WASHINGTON (BP)–While refusing to issue a direct apology, National Public Radio admitted Jan. 30 that it was “inappropriate” to name the Traditional Values Coalition (TVC) in connection with a story the network was doing about the FBI’s anthrax investigation, CNSNews.com reported Jan. 30.
The network’s statement was read during Tuesday’s “Morning Edition” program on the network, according to NPR spokesperson Jess Sarmiento.
“A story last week about the ongoing anthrax investigation mentioned the Traditional Values Coalition, whom we called to ask if they had been contacted by the FBI. They said they had not since there is no evidence that they were or should be investigated. It was inappropriate to name them on the air,” Sarmiento said.
However, Lou Sheldon, chairman of the Traditional Values Coalition, said he wasn’t impressed with NPR’s statement.
“They have not apologized, neither have they retracted, neither have they said they were sorry. They have simply tried to further distance themselves from the wrong that they have done,” Sheldon said.
“But that isn’t going to work,” he emphasized. “In saying that they shouldn’t have had to refer to us, [it] may mean in their minds that we were guilty and they were messing up the FBI’s investigation of us. They haven’t really said anything because their statement is such of a milquetoast nature.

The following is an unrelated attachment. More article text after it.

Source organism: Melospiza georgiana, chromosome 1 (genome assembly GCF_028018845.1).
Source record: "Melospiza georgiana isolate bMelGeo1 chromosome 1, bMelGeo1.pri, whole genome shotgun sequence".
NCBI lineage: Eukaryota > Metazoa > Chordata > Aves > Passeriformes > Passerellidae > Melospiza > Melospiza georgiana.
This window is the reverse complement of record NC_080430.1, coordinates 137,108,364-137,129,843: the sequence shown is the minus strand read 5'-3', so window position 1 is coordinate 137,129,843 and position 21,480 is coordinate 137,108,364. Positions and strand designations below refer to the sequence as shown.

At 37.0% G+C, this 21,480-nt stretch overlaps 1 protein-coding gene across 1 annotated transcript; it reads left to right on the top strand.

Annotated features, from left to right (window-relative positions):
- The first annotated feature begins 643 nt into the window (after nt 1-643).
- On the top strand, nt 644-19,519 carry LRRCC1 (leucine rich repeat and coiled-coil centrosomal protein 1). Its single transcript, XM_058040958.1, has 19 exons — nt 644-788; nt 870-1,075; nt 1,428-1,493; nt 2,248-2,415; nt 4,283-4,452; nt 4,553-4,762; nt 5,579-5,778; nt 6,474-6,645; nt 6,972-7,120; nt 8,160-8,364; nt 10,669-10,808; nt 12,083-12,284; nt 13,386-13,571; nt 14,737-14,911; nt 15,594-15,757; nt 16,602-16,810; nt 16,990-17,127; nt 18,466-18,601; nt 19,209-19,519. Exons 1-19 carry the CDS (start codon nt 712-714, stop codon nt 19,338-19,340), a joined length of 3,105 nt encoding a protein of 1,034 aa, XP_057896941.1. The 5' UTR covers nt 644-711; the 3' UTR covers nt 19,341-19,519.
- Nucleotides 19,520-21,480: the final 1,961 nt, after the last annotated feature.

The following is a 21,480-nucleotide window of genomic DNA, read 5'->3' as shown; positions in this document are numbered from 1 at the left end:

“The battle against National Public Radio continues,” Sheldon said. He also said TVC is going ahead with a lawsuit against NPR.
According to the transcript from NPR’s Morning Edition program during the week of Jan. 21, reporter David Kestenbaum said, “Two of the anthrax letters were sent to Senators Tom Daschle and Patrick Leahy, both Democrats. One group who had a gripe with Daschle and Leahy is the Traditional Values Coalition, which, before the attacks, had issued a press release criticizing the senators for trying to remove the phrase ‘so help me God’ from the oath.”
Kestenbaum also reported, “The Traditional Values Coalition, however, told me the FBI had not contacted them and then issued a press release saying NPR was in the pocket of the Democrats and trying to frame them. But investigators are thinking along these lines. FBI agents won’t discuss the case, but the people they have spoken with will.”
Sarmiento added that it was appropriate for Kestenbaum “to learn about the direction of the investigation by talking to individual groups, scientists and all the different people he talked to. But when he was told by the group [Traditional Values Coalition] that they hadn’t been contacted, he shouldn’t have singled them out on the air in absence of any evidence.”
Burns is a senior staff writer with www.CNSNews.com. Used by permission.
FIRST-PERSON: Media bias: another example